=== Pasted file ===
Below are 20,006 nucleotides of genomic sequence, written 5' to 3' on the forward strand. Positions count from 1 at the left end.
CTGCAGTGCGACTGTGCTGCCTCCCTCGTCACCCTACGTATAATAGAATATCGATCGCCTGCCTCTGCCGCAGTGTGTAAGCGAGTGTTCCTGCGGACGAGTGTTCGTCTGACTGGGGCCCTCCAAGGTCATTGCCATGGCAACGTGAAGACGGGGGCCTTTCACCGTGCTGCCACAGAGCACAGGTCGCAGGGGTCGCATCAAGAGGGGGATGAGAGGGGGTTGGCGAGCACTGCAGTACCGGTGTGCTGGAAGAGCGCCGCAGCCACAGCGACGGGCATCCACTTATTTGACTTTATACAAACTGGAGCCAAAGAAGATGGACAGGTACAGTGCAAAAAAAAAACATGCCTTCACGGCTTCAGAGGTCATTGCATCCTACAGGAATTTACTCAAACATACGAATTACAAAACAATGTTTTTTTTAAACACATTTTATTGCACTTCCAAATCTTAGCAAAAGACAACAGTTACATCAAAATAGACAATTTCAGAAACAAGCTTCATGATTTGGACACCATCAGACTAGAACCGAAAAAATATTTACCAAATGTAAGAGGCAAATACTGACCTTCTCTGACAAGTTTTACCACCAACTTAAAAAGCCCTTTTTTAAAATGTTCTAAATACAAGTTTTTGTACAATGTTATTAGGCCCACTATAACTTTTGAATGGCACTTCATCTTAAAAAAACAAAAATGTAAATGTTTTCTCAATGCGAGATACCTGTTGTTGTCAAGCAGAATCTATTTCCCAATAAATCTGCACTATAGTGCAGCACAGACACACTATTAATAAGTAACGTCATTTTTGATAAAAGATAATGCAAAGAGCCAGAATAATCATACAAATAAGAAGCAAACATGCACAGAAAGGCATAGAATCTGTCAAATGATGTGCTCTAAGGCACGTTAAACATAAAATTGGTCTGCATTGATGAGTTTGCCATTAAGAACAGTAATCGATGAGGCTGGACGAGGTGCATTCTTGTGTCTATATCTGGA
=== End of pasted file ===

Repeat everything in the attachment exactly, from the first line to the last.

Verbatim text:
Below are 20,006 nucleotides of genomic sequence, written 5' to 3' on the forward strand. Positions count from 1 at the left end.
CTGCAGTGCGACTGTGCTGCCTCCCTCGTCACCCTACGTATAATAGAATATCGATCGCCTGCCTCTGCCGCAGTGTGTAAGCGAGTGTTCCTGCGGACGAGTGTTCGTCTGACTGGGGCCCTCCAAGGTCATTGCCATGGCAACGTGAAGACGGGGGCCTTTCACCGTGCTGCCACAGAGCACAGGTCGCAGGGGTCGCATCAAGAGGGGGATGAGAGGGGGTTGGCGAGCACTGCAGTACCGGTGTGCTGGAAGAGCGCCGCAGCCACAGCGACGGGCATCCACTTATTTGACTTTATACAAACTGGAGCCAAAGAAGATGGACAGGTACAGTGCAAAAAAAAAACATGCCTTCACGGCTTCAGAGGTCATTGCATCCTACAGGAATTTACTCAAACATACGAATTACAAAACAATGTTTTTTTTAAACACATTTTATTGCACTTCCAAATCTTAGCAAAAGACAACAGTTACATCAAAATAGACAATTTCAGAAACAAGCTTCATGATTTGGACACCATCAGACTAGAACCGAAAAAATATTTACCAAATGTAAGAGGCAAATACTGACCTTCTCTGACAAGTTTTACCACCAACTTAAAAAGCCCTTTTTTAAAATGTTCTAAATACAAGTTTTTGTACAATGTTATTAGGCCCACTATAACTTTTGAATGGCACTTCATCTTAAAAAAACAAAAATGTAAATGTTTTCTCAATGCGAGATACCTGTTGTTGTCAAGCAGAATCTATTTCCCAATAAATCTGCACTATAGTGCAGCACAGACACACTATTAATAAGTAACGTCATTTTTGATAAAAGATAATGCAAAGAGCCAGAATAATCATACAAATAAGAAGCAAACATGCACAGAAAGGCATAGAATCTGTCAAATGATGTGCTCTAAGGCACGTTAAACATAAAATTGGTCTGCATTGATGAGTTTGCCATTAAGAACAGTAATCGATGAGGCTGGACGAGGTGCATTCTTGTGTCTATATCTGGA